Caixin
Oct 17, 2017 04:45 PM
FINANCE

China's Central Bank Touts Digital Fiat Currency

The director of China's central bank's digital currency research institute said encryption would be key to any future digital fiat currency but that this need not be based on blockchain technology. Photo: Visual China
The director of China's central bank's digital currency research institute said encryption would be key to any future digital fiat currency but that this need not be based on blockchain technology. Photo: Visual China

A digital fiat currency would need to be able to stabilize its own value, guard against data breaches, and facilitate transactions and smart living for users, regardless of whether blockchains are used, officials from China’s central bank said.

The boom in cryptocurrencies, which shut out governments in China and elsewhere, is too big to ignore. Since 2014, the People’s Bank of China (PBOC) has been exploring a central bank-backed alternative — a digital fiat currency that has the same legal status and is subject to the same regulatory oversight as physical notes and coins. Last year, the central bank gave its explicit support for dematerialized money, adding its experts were working on a general framework with Citibank and Deloitte.

“Our challenges include not only efficiency, but also striking a balance between efficiency and security, between promoting innovation and preempting risks,” Yao Qian, director of the Digital Currency Research Institute at the PBOC, said at a working meeting hosted by the International Telecommunication Union last week.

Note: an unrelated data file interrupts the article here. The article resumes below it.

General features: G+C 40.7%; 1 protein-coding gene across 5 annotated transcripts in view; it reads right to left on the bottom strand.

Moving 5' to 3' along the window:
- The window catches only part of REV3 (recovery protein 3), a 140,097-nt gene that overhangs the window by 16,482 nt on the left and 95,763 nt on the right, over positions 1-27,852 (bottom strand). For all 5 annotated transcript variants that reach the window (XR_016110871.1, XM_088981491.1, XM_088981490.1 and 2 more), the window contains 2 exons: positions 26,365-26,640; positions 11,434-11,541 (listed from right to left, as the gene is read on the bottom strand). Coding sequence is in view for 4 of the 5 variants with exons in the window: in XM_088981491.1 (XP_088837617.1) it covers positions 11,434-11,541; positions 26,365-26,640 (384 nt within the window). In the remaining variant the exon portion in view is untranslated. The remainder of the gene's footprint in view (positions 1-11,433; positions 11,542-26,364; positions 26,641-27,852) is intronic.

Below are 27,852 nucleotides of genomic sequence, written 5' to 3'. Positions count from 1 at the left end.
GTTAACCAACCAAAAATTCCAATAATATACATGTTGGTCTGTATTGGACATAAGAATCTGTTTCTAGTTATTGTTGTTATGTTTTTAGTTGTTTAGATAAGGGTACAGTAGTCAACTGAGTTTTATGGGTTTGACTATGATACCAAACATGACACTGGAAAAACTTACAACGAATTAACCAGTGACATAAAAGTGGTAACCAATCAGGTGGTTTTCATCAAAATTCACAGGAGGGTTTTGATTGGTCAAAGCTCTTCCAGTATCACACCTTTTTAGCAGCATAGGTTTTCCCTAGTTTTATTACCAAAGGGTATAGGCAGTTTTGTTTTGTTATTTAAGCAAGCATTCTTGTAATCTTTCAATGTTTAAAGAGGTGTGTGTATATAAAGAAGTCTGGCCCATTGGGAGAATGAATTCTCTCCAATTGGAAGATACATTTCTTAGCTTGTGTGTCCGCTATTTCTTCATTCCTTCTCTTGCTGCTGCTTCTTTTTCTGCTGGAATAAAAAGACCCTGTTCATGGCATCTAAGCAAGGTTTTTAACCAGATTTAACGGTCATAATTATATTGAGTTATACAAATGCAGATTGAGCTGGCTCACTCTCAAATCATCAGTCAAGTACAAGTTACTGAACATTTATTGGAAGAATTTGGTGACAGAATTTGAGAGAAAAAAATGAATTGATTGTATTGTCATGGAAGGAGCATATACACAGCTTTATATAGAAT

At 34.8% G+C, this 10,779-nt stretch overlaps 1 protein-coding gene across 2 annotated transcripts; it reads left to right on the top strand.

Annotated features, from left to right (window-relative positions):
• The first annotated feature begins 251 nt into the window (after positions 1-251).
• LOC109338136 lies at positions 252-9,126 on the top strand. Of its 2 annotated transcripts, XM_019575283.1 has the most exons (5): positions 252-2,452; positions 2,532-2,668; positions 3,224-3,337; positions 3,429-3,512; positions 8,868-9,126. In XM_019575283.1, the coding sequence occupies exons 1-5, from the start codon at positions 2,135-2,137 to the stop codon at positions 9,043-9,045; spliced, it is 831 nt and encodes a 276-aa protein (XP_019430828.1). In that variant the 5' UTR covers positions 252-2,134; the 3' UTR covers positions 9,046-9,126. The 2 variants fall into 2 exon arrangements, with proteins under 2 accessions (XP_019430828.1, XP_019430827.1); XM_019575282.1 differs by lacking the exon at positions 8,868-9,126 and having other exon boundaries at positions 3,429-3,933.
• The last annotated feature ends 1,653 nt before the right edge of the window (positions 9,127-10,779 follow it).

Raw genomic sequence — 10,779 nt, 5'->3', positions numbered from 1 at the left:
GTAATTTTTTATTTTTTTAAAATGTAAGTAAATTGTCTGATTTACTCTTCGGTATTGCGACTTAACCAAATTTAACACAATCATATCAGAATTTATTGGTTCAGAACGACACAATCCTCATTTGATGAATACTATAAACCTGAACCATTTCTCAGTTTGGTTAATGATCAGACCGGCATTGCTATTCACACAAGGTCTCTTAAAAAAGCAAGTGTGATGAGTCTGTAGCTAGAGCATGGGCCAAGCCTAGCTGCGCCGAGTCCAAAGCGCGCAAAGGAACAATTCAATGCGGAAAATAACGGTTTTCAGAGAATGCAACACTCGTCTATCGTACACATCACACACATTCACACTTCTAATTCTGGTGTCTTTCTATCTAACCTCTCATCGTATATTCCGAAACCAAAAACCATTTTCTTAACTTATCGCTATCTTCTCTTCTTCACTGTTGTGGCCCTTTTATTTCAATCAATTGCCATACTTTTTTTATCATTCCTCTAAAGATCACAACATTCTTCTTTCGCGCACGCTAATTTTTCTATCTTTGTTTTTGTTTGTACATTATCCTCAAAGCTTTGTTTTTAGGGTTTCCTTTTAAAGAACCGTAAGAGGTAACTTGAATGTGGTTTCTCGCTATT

A well-designed digital fiat currency, Yao added, could be a new way to reduce fraud and breaches in financial transactions.

China, as one of the most cashless economies, has a head-start in creating its own institutionally-backed digital legal tender, he said.

China’s online payment market is undoubtedly the world’s largest. In 2016, online transactions handled by nonbanks totaled 54.3 trillion yuan ($8.24 trillion), 51 trillion yuan of which were conducted through mobile devices, more than double the previous year, according to the National Institution for Finance and Development.

Yao said the digital fiat currency is expected to be “smarter” than the current third-party payment services — a sector now dominated by Alipay and WeChat Pay, which are operated by Alibaba Group Holding Ltd. and Tencent Holdings Ltd. respectively.

The central bank, therefore, must catch up with private companies in the burgeoning cashless payment sector, Yao added.

“A digital currency issued by the central bank would have a significant role in improving society’s payment system, maintaining financial stability and enhancing the central bank’s role in managing the currency,” he said.

While encryption is key to the security of a digital currency, it does not have to be based on the blockchain technology that has given rise to bitcoins and other cryptocurrencies, Yao said.

There is no timetable as yet for the introduction of China’s digital fiat currency.

Contact reporter Dong Tongjian (tongjiandong@caixin.com)

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